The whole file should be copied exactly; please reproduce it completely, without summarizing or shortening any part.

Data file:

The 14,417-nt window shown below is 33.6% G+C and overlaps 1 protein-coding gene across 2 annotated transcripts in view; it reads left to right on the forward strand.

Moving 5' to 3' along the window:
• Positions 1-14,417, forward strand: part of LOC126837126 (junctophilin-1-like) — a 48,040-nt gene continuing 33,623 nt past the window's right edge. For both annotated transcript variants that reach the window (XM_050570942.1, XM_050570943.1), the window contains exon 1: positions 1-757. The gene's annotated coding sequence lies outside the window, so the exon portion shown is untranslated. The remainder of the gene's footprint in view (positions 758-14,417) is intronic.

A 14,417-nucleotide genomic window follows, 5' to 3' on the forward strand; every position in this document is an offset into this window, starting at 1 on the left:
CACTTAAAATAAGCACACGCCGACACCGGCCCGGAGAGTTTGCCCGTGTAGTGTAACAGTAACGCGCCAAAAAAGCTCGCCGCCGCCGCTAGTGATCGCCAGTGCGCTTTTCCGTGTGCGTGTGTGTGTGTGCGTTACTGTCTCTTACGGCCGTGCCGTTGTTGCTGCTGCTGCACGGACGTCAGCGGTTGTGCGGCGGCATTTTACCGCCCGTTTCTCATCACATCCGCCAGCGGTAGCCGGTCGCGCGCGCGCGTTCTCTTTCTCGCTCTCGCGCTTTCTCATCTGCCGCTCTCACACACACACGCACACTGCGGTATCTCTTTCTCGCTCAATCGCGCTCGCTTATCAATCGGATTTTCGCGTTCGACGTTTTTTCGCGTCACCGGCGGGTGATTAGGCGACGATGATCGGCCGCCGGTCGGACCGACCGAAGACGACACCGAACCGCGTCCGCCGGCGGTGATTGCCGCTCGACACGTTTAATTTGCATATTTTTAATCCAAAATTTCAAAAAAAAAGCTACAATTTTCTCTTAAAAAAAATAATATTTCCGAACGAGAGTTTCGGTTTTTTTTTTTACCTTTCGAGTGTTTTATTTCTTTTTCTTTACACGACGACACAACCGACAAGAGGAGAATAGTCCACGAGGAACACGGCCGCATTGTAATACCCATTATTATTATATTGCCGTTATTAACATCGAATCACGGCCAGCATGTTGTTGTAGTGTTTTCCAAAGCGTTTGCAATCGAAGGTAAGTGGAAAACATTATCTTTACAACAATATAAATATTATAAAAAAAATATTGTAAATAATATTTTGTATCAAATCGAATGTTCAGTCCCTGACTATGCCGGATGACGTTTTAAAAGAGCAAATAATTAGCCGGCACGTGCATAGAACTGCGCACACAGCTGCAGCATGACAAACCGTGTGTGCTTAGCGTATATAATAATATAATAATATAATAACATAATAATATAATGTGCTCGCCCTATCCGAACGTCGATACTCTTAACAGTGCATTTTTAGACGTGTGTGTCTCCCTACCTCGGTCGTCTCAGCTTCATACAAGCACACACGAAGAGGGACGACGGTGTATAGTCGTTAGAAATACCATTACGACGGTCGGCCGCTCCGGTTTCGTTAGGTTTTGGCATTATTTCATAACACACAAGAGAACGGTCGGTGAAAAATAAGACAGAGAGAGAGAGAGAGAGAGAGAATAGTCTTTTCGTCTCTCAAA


The 14,417-nt window shown below is 33.6% G+C and overlaps 1 protein-coding gene across 2 annotated transcripts in view; it reads left to right on the forward strand.

Moving 5' to 3' along the window:
• Positions 1-14,417, forward strand: part of LOC126837126 (junctophilin-1-like) — a 48,040-nt gene continuing 33,623 nt past the window's right edge. For both annotated transcript variants that reach the window (XM_050570942.1, XM_050570943.1), the window contains exon 1: positions 1-757. The gene's annotated coding sequence lies outside the window, so the exon portion shown is untranslated. The remainder of the gene's footprint in view (positions 758-14,417) is intronic.

A 14,417-nucleotide genomic window follows, 5' to 3' on the forward strand; every position in this document is an offset into this window, starting at 1 on the left:
CACTTAAAATAAGCACACGCCGACACCGGCCCGGAGAGTTTGCCCGTGTAGTGTAACAGTAACGCGCCAAAAAAGCTCGCCGCCGCCGCTAGTGATCGCCAGTGCGCTTTTCCGTGTGCGTGTGTGTGTGTGCGTTACTGTCTCTTACGGCCGTGCCGTTGTTGCTGCTGCTGCACGGACGTCAGCGGTTGTGCGGCGGCATTTTACCGCCCGTTTCTCATCACATCCGCCAGCGGTAGCCGGTCGCGCGCGCGCGTTCTCTTTCTCGCTCTCGCGCTTTCTCATCTGCCGCTCTCACACACACACGCACACTGCGGTATCTCTTTCTCGCTCAATCGCGCTCGCTTATCAATCGGATTTTCGCGTTCGACGTTTTTTCGCGTCACCGGCGGGTGATTAGGCGACGATGATCGGCCGCCGGTCGGACCGACCGAAGACGACACCGAACCGCGTCCGCCGGCGGTGATTGCCGCTCGACACGTTTAATTTGCATATTTTTAATCCAAAATTTCAAAAAAAAAGCTACAATTTTCTCTTAAAAAAAATAATATTTCCGAACGAGAGTTTCGGTTTTTTTTTTTACCTTTCGAGTGTTTTATTTCTTTTTCTTTACACGACGACACAACCGACAAGAGGAGAATAGTCCACGAGGAACACGGCCGCATTGTAATACCCATTATTATTATATTGCCGTTATTAACATCGAATCACGGCCAGCATGTTGTTGTAGTGTTTTCCAAAGCGTTTGCAATCGAAGGTAAGTGGAAAACATTATCTTTACAACAATATAAATATTATAAAAAAAATATTGTAAATAATATTTTGTATCAAATCGAATGTTCAGTCCCTGACTATGCCGGATGACGTTTTAAAAGAGCAAATAATTAGCCGGCACGTGCATAGAACTGCGCACACAGCTGCAGCATGACAAACCGTGTGTGCTTAGCGTATATAATAATATAATAATATAATAACATAATAATATAATGTGCTCGCCCTATCCGAACGTCGATACTCTTAACAGTGCATTTTTAGACGTGTGTGTCTCCCTACCTCGGTCGTCTCAGCTTCATACAAGCACACACGAAGAGGGACGACGGTGTATAGTCGTTAGAAATACCATTACGACGGTCGGCCGCTCCGGTTTCGTTAGGTTTTGGCATTATTTCATAACACACAAGAGAACGGTCGGTGAAAAATAAGACAGAGAGAGAGAGAGAGAGAGAGAATAGTCTTTTCGTCTCTCAAA